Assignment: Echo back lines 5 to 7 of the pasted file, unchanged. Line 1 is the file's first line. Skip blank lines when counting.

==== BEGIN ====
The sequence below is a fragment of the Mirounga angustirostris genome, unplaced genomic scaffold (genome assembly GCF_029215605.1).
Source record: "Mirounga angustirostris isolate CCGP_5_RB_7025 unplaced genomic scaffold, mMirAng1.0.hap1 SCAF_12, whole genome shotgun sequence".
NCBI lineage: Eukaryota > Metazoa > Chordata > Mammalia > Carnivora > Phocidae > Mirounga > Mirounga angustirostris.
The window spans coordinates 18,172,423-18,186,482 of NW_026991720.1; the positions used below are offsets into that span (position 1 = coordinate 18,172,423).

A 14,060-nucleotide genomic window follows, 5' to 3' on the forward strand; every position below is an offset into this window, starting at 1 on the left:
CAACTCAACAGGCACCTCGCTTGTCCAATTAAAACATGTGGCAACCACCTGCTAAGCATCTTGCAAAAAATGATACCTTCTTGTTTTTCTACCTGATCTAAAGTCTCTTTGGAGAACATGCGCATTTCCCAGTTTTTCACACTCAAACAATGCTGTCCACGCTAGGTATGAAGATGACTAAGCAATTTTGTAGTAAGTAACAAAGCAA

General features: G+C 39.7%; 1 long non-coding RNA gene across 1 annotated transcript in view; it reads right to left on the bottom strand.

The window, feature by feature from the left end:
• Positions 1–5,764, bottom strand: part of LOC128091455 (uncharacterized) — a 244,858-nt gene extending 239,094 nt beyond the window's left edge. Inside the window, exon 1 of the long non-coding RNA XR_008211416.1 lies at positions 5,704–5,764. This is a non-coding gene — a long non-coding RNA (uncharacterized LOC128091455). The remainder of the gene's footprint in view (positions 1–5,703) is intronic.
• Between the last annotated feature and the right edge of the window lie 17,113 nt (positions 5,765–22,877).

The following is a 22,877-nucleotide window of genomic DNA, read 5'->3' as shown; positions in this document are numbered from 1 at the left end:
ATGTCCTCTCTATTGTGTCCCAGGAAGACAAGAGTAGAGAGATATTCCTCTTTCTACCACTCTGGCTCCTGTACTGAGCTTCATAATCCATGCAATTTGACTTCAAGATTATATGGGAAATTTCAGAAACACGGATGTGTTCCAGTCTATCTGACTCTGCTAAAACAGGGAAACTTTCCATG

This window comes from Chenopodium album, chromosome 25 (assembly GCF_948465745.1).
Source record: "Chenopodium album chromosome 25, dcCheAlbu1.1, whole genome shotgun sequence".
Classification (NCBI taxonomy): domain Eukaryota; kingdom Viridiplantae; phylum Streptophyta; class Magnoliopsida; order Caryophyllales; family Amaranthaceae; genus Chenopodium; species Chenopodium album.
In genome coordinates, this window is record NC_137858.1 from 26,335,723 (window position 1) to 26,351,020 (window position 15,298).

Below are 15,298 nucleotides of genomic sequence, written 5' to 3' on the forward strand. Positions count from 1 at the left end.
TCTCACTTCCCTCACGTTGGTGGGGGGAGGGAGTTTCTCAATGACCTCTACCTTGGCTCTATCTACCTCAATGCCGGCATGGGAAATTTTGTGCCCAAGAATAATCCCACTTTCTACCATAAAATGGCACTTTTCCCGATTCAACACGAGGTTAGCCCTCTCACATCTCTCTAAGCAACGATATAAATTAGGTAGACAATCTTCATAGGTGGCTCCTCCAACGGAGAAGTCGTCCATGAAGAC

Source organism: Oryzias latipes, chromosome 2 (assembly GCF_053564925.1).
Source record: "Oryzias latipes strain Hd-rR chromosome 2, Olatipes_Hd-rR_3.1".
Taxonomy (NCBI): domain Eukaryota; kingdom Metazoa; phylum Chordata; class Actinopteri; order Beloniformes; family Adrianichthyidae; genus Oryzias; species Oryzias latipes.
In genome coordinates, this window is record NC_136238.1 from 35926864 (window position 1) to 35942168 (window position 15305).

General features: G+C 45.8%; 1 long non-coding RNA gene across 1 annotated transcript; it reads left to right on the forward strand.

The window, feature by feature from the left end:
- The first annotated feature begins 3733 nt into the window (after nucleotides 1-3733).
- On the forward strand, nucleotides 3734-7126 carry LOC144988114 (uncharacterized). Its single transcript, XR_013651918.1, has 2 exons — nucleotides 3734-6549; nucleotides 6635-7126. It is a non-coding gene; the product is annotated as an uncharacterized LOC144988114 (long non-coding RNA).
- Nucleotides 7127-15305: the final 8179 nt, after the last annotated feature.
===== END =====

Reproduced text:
A 14,060-nucleotide genomic window follows, 5' to 3' on the forward strand; every position below is an offset into this window, starting at 1 on the left:
CAACTCAACAGGCACCTCGCTTGTCCAATTAAAACATGTGGCAACCACCTGCTAAGCATCTTGCAAAAAATGATACCTTCTTGTTTTTCTACCTGATCTAAAGTCTCTTTGGAGAACATGCGCATTTCCCAGTTTTTCACACTCAAACAATGCTGTCCACGCTAGGTATGAAGATGACTAAGCAATTTTGTAGTAAGTAACAAAGCAA

General features: G+C 39.7%; 1 long non-coding RNA gene across 1 annotated transcript in view; it reads right to left on the bottom strand.